Elisa Gall said...

Someone wise once gave me this advice re: work-friend or friend-friend: Do they send non-work related mail (such as a b-day or holiday card) to your home address or personal email? If so, they are enough of your friend-friend that you might think twice before reviewing. I like the piece Roxanne wrote about the level of detail you would offer them about family/health/etc. too. That’s a helpful way to reflect on it.

I think it is important to note that professional reviews, just like the books they critique, go through an editing process involving more than one person. I consider myself lucky because I get to see and provide feedback on edits made to reviews I write. Not everybody gets to do this. It might not be probable, but it is possible that questions or criticisms about Smith’s book (& others) were edited out of reviews. We would never know for sure in some instances.

The cheerleader-critic conversation is definitely one to continue. I’ve had friends who identify as “cheerleaders” say that they have rules for themselves, such as: “I never say anything bad about a book.” This sounds great, but what happens when other readers start asking serious questions about a book that they’ve been cheerleading? If they keep on cheering, apparently ignoring/dismissing the other conversations, they’re not exactly staying “out of it.”

Hanna said...
This comment has been removed by the author.
Hanna said...

I'm jumping in a little late, but thank you Sam for applying the question raised by Zetta, and thanks to everyone for your thoughtful comments. I am grateful to be in a profession where respectful dialog happens with regularity and where I can learn from so many thoughtful professionals.

It seems that one of the issues at play here is one that Debbie and others have discussed elsewhere--a reluctance to give up something beautiful or evocative because of what some might call "one small thing."

"When Good Friends Write Bad Books" relies on the idea that the book is just outright bad. I too have this reluctance to give up books that have so much to offer. I think this relates to KT's question: would there have been another way to write and illustrate this story?

There certainly are bad books, but it doesn't seem to be the case here or with many of the books that provoke such ardent discussion. Smith brings his talent with words and art to this book, and it has value. But the underlying foundation on which the book rests, casual reinforcement of damaging stereotypes associated with a historically loaded word, should cause anyone who gives books to kids to think twice. Yes, it is beautiful and clever, but how can we, with open eyes, celebrate books that harm children?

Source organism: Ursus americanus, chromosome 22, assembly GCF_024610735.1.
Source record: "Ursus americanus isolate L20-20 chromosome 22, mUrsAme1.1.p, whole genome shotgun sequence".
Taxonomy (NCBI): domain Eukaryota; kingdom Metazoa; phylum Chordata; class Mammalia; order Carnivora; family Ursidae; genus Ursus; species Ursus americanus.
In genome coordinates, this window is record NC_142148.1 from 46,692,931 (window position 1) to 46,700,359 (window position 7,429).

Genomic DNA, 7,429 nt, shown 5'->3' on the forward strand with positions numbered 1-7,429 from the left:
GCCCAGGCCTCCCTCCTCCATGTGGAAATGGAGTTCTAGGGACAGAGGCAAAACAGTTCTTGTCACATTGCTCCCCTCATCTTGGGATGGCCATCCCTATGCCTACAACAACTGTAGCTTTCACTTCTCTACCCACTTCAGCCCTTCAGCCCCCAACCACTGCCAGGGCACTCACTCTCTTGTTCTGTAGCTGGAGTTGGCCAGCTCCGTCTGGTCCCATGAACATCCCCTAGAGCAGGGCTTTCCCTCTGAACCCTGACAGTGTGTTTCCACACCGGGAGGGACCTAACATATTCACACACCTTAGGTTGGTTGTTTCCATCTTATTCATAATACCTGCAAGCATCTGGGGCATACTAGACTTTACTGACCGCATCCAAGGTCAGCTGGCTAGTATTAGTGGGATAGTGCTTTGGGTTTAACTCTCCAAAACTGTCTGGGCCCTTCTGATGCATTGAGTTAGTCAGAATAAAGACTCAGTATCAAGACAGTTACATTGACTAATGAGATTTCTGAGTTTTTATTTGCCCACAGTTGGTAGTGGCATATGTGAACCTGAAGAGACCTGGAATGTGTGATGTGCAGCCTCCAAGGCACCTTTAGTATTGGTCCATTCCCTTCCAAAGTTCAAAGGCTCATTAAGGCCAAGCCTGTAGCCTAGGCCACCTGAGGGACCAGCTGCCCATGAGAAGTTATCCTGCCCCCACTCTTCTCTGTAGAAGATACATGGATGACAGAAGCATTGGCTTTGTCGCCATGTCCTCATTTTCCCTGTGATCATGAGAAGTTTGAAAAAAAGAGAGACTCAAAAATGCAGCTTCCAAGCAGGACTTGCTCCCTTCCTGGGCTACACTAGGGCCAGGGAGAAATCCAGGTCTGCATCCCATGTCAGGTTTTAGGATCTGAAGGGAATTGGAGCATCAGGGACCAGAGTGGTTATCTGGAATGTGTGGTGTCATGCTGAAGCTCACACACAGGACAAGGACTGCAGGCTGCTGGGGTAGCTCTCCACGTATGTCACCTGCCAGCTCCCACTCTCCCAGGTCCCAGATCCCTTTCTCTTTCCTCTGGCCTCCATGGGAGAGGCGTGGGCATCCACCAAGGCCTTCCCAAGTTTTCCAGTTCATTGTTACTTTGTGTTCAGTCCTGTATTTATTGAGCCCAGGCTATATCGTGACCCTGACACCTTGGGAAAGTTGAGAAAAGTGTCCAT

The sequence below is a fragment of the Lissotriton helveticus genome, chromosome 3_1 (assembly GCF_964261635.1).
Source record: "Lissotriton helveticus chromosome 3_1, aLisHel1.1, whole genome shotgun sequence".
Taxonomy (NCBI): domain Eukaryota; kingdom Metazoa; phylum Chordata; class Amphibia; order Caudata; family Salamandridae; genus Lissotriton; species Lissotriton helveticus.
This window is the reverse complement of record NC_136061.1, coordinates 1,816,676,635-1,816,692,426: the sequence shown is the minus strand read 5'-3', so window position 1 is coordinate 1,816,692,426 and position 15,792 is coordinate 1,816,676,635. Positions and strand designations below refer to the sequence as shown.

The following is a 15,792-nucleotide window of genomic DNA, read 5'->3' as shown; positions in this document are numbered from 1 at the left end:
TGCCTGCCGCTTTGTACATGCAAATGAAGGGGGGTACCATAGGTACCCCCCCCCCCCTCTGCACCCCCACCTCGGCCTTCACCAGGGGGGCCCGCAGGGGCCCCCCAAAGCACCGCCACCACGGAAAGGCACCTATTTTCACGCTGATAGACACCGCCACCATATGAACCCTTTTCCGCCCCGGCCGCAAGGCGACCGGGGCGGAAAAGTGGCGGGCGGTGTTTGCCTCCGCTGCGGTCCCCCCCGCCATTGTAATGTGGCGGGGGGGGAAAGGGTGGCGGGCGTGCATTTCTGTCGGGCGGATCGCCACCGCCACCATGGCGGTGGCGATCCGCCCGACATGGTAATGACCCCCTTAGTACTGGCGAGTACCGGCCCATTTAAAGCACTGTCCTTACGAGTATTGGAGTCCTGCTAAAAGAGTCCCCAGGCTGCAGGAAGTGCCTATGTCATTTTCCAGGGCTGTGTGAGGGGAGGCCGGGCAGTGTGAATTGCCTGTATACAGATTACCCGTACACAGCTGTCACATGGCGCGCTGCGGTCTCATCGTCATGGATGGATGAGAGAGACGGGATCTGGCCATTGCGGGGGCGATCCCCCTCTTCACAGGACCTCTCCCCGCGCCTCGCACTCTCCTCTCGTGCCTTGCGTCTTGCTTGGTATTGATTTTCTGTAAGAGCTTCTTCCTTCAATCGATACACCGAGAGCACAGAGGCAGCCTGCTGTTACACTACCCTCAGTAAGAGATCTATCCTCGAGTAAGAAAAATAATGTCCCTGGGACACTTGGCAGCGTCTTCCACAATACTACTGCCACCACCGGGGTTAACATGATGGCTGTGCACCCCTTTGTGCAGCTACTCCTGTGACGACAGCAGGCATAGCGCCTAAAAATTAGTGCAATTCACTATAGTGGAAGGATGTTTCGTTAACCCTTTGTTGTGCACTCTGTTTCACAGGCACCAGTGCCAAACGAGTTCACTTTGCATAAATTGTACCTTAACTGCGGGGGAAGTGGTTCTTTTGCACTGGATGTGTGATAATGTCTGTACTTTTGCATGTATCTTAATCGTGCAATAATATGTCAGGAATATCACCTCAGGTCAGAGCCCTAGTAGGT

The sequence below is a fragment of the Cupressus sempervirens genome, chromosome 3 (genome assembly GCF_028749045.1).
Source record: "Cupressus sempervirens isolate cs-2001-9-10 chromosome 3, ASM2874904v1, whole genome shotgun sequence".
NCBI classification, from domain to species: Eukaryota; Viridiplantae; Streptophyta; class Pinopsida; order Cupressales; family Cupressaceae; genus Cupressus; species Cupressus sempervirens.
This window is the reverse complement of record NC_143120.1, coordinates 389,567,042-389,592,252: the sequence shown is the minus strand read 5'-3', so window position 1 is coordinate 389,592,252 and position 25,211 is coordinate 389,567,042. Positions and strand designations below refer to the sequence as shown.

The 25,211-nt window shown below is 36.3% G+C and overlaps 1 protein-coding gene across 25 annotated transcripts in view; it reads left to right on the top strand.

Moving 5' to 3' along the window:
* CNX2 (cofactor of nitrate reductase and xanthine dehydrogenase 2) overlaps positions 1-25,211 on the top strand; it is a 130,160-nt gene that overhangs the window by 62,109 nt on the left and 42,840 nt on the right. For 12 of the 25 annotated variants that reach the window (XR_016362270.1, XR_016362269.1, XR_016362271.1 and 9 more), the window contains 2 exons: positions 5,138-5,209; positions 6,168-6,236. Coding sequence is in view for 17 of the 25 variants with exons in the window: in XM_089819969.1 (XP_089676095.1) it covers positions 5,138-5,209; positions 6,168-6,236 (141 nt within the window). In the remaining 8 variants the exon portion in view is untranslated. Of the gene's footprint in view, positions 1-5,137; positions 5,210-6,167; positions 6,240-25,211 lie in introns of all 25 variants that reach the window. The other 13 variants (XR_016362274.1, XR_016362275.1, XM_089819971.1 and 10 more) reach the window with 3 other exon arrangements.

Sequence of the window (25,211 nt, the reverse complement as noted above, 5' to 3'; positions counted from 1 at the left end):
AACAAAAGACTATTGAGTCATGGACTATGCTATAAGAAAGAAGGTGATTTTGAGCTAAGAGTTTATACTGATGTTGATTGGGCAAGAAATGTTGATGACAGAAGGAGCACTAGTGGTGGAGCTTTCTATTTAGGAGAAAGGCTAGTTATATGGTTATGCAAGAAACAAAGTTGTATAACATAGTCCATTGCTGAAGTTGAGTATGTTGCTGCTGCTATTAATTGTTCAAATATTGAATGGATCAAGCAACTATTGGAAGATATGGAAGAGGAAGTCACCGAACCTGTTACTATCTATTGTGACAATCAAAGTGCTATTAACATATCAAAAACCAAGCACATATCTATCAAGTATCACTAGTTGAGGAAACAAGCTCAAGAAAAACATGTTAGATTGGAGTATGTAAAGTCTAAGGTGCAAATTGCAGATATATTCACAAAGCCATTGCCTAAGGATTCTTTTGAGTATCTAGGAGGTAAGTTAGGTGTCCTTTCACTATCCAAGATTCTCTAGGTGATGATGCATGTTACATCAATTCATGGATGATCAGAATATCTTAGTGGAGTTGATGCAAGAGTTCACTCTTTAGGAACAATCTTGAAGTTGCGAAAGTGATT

The impact of uncritical literature, while felt most immediately and acutely by those who are being misrepresented, does not stop there. It perpetuates a false reality for those in the "position of innocence." In this case, let me be clear: the false reality perpetuated here is a world in which the word "tribe" is not accompanied by all of the burdens outlined at Teaching Tolerance. It is precisely this false reality, a blissful ignorance, that allows books that casually or even kindly denigrate some children. It is an ignorance can start to feel painful when other peoples' voices finally start to break through.

All kids deserve honest books--even those classified as fiction or fantasy--that respect their intelligence.

I am a librarian in a rural Mississippi system with limited funds. Reviews matter. My colleagues and I buy recommended books, which tells publishers to keep doing what they're doing. But we need them to do better. I want beautiful, clever books, but they also have to be books that don't attack or mislead the kids I'm trying to entice to read.

Debbie Reese said...

I'm not at all sure if it is coherent or not, but my review of the book, and, a response to Rosanne Parry are up now:
http://americanindiansinchildrensliterature.blogspot.com/2016/07/lane-smiths-new-picture-book-there-is.html

Jacinda Ramsey said...


Sarah said: No, of course Debbie does not speak for all Native people (I know you're the first one to say this, Debbie!)

Later fairrosa.com said : Debbie, have you shared this review and all these comments with other Native American scholars? It will be so great if you can ask them to come here and share their views directly with us!

Allie Jane Bruce replied: (2) It implies that Debbie should do the work to educate all the rest of us about Native stereotypes, history, and representation, instead of this being shared work that we all need to take responsibility for.

Asking someone, who in all probability knows, to suggest other Native American scholars seems to me to be a logical first step in education about this.

Deborah Davis said...

I'm following this conversation with interest, and it made me wonder about the origins of the word "tribe." I found these:

https://en.wikipedia.org/wiki/Tribe

http://www.merriam-webster.com/dictionary/tribe

http://www.oxforddictionaries.com/us/definition/american_english/tribe

Debbie Reese said...

Hi Deborah,

I have been gathering resources to write a post about the word tribe. Words and their meanings and the baggage they carry shift over time and place. Right now in the US and Canada, I think it is accurate to say that when most people hear the word tribe, the image that comes to mind is something to do with Native Americans. This can be seen, I think, if you go to either Amazon or Barnes and Noble and search in their children's sections using the word. Most of the books that come up are ones specific to Native people.

I saw the Oxford info a few days ago. Here's one part of it:

"In historical contexts, the word tribe is broadly accepted ( the area was inhabited by Slavic tribes), but in contemporary contexts, it is problematic when used to refer to a community living within a traditional society. It is strongly associated with past attitudes of white colonialists toward so-called primitive or uncivilized peoples living in remote undeveloped places. For this reason it is generally preferable to use alternative terms such as community or people."